This year, on the 4th of July, I find myself more pensive than usual about who we are, or are becoming as a nation. A friend of mine recently posted an offer to procure T-shirts she has found in Mexico for her American friends, which say “Make America Mexico Again” with a map. Funny. Sad. I feel sad for all of us, this year. And especially sad for California’s Mexican population, who really were here first, and whose land we have stolen and many of whom, along with our other immigrant neighbors, live in fear throughout my state.

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Map from Wikipedia: The Hispanic and Latino American proportion of population in the United States in 2010 overlaid with the Mexican–American border of 1836.

This is going through my head, as I get ready to cook for the 4th of July, the menu a cross between Modern Mexican fare and California Cuisine. Prepping through this stream of consciousness, somehow I come to Encarnación Pinedo. She really does embody this intersection between food and politics, between immigrant and citizen, between “Old California cuisine” as described by Barbara Hansen in her 2004 review of the Encarnación’s Kitchen, Mexican Recipes from Nineteenth-Century California (edited and translated by Dan Strehl); and new, as the book is credited with, “documenting the start of California’s love affair with fruits and vegetables, fresh edible flowers and herbs, aggressive spicing, and grilling over native wooden fires”(Reichl). For me, introducing her to those of you who are unfamiliar with her body of work somehow seems fitting on this particular 4th of July in California.


Described as the Julia Child of her era, Pinedo’s landmark cookbook, El Cocinero Español, was published in Spanish in 1898 and is credited with being the first written by a Latina in California. Pinedo, herself, described the work as much more than a cookbook, as an “act of creating a culinary legacy for succeeding generations thus express[ing] self-love in the face of denigration, and faith in the possibility of some day reestablishing a lost cultural continuity.” The Pulitzer Prize-winning journalist and poet, Victor Valle, in his introduction to Encarnación’s Kitchen, goes a step further, saying that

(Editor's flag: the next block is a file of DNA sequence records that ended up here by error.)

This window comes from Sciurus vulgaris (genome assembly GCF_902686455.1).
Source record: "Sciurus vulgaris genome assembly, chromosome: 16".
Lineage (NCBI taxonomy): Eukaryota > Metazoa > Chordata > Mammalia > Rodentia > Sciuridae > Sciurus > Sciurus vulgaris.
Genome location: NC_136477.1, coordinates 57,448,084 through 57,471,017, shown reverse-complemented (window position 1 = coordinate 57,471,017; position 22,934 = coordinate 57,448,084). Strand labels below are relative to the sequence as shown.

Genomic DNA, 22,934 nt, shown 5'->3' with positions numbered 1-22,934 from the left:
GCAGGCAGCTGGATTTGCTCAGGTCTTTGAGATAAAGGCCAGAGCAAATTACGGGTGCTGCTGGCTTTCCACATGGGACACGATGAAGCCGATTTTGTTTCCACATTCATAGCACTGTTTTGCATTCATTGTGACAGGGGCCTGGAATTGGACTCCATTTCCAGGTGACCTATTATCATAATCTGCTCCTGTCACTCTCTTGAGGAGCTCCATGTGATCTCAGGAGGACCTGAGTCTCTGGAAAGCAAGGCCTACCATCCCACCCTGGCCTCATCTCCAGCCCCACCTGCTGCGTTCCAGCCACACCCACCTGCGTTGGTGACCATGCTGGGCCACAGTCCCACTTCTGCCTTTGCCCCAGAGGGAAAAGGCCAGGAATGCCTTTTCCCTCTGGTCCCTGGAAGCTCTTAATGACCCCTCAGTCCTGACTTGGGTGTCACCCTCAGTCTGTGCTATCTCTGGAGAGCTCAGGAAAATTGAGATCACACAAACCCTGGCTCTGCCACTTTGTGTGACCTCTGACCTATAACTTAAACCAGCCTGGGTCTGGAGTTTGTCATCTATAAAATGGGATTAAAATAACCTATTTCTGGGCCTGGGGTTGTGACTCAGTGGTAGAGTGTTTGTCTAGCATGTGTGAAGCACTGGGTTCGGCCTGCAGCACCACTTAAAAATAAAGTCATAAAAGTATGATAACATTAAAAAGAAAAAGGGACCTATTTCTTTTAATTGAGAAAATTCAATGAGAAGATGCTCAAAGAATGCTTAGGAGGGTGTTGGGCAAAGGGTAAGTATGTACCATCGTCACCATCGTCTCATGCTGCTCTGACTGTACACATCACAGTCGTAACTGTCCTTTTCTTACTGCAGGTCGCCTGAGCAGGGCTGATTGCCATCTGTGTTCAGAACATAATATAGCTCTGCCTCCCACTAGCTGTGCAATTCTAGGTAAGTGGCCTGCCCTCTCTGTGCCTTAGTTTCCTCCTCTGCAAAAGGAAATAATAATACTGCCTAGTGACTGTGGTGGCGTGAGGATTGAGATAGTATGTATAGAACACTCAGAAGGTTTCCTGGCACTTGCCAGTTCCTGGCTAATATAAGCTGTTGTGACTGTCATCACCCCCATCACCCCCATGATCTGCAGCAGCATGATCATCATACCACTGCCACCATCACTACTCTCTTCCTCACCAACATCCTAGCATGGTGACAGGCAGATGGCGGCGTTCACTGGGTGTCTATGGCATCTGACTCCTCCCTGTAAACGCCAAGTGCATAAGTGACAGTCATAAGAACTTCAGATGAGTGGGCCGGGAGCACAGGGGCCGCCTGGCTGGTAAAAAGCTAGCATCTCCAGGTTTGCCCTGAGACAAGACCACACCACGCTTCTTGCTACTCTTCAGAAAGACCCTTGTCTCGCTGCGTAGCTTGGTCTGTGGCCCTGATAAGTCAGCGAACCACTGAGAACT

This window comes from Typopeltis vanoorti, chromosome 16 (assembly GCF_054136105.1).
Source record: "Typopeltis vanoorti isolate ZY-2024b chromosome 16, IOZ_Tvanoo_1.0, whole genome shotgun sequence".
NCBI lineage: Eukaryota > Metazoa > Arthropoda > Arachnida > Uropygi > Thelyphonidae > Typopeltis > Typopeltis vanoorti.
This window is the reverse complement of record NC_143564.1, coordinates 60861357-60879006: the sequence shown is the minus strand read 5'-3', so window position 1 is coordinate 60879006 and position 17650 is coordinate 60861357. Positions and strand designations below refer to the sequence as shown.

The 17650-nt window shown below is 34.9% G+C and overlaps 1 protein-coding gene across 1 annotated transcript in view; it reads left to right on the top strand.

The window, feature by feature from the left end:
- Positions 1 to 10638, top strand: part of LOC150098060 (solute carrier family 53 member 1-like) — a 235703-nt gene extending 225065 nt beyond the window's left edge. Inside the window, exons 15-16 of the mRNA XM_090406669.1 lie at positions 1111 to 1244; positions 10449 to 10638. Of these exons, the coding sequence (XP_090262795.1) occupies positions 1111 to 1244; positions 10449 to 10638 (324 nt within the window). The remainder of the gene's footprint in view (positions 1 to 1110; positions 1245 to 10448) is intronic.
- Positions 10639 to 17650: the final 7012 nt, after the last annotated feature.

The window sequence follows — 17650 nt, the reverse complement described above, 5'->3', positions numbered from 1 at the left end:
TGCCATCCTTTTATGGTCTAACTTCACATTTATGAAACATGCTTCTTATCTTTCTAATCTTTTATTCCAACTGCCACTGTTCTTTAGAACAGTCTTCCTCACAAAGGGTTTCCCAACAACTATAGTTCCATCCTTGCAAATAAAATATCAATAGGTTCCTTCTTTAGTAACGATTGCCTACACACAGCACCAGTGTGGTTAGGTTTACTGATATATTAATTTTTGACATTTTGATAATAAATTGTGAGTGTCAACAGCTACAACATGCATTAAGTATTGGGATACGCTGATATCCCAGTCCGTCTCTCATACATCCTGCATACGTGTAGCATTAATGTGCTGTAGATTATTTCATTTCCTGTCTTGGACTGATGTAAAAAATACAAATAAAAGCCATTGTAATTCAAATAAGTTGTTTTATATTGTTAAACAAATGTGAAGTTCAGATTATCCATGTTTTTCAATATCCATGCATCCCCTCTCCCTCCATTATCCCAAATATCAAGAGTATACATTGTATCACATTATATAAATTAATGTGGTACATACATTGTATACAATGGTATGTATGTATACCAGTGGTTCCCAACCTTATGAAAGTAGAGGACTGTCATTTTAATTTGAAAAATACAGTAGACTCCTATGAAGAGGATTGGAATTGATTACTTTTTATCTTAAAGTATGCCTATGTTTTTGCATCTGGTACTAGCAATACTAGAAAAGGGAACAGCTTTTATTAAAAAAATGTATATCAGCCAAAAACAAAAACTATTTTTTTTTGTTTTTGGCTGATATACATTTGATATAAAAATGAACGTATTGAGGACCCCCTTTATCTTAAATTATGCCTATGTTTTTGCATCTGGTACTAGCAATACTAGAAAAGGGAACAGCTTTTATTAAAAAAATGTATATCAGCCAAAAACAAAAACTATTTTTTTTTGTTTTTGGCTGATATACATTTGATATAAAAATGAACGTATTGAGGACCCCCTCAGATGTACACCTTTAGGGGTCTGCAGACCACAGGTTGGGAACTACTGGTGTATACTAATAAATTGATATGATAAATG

“Scholars from various disciplines have now begun to read … cookbooks as literary texts rich in cultural meaning. Pinedo’s is simultaneously a book of recipes and identities… recipes [that] can best be read as testaments of hunger. She hungered for culinary and cultural continuity in a time of … violent… upheaval”.

Both statements reflect the degree to which Encarnación Pinedo could not escape the politics of her time, politics that had a direct impact on her family, social status and, ultimately, her work. The Pinedo family were influential Californio landowners who lost their holdings as a result, among other things, of the US-Mexican War of 1846-1848, as did so many early Californio families. By the end of the war, mestizo, or “mixed” families with Mexican roots found it “difficult to negotiate a favorable status” as “difference in skin color superseded all other distinctions.” (Lisbeth Haas). The Californios, as Pinedo’s family identified themselves, looked to distance themselves from their Mexican heritage in an effort to secure their place in California society of the turn of the 20th century, where, “among the racially mixed population of settlers, culture, religion, wealth, counted more than skin color as social descriptors”. Cuisine, it seems, could be counted among these.

The tendency toward Hispanic, rather than Mexican titles for her recipes may have reflected this difficulty or been designed to promote sales, or both. Her own cuisine, and even the very title of her book, El cocinero español (note the lack of reference to Mexico) “betrays the author’s desires… to bring aspects of her past to the foreground, ball pushing others to the background.” (Victor Valle).